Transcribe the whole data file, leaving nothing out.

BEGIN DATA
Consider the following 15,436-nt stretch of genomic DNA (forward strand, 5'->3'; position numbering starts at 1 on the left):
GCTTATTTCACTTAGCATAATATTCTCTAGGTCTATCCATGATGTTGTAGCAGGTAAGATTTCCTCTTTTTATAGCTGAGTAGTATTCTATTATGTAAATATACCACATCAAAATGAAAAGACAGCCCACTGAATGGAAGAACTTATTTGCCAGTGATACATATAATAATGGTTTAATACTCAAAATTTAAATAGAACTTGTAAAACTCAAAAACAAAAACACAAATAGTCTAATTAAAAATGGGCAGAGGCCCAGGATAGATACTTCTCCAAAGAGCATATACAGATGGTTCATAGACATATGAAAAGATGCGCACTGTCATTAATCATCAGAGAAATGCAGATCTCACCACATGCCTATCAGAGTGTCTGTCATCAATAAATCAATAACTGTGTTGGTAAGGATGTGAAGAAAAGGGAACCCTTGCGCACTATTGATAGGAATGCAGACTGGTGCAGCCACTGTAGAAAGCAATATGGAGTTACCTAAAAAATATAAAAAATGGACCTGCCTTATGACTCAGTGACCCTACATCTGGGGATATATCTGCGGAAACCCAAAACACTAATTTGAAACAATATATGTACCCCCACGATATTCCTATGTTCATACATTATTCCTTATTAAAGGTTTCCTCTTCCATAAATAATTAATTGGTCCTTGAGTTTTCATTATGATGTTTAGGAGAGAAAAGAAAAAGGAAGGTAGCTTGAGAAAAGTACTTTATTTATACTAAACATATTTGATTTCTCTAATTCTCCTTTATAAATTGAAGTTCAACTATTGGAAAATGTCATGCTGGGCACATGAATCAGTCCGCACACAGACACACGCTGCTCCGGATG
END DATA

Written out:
Consider the following 15,436-nt stretch of genomic DNA (forward strand, 5'->3'; position numbering starts at 1 on the left):
GCTTATTTCACTTAGCATAATATTCTCTAGGTCTATCCATGATGTTGTAGCAGGTAAGATTTCCTCTTTTTATAGCTGAGTAGTATTCTATTATGTAAATATACCACATCAAAATGAAAAGACAGCCCACTGAATGGAAGAACTTATTTGCCAGTGATACATATAATAATGGTTTAATACTCAAAATTTAAATAGAACTTGTAAAACTCAAAAACAAAAACACAAATAGTCTAATTAAAAATGGGCAGAGGCCCAGGATAGATACTTCTCCAAAGAGCATATACAGATGGTTCATAGACATATGAAAAGATGCGCACTGTCATTAATCATCAGAGAAATGCAGATCTCACCACATGCCTATCAGAGTGTCTGTCATCAATAAATCAATAACTGTGTTGGTAAGGATGTGAAGAAAAGGGAACCCTTGCGCACTATTGATAGGAATGCAGACTGGTGCAGCCACTGTAGAAAGCAATATGGAGTTACCTAAAAAATATAAAAAATGGACCTGCCTTATGACTCAGTGACCCTACATCTGGGGATATATCTGCGGAAACCCAAAACACTAATTTGAAACAATATATGTACCCCCACGATATTCCTATGTTCATACATTATTCCTTATTAAAGGTTTCCTCTTCCATAAATAATTAATTGGTCCTTGAGTTTTCATTATGATGTTTAGGAGAGAAAAGAAAAAGGAAGGTAGCTTGAGAAAAGTACTTTATTTATACTAAACATATTTGATTTCTCTAATTCTCCTTTATAAATTGAAGTTCAACTATTGGAAAATGTCATGCTGGGCACATGAATCAGTCCGCACACAGACACACGCTGCTCCGGATG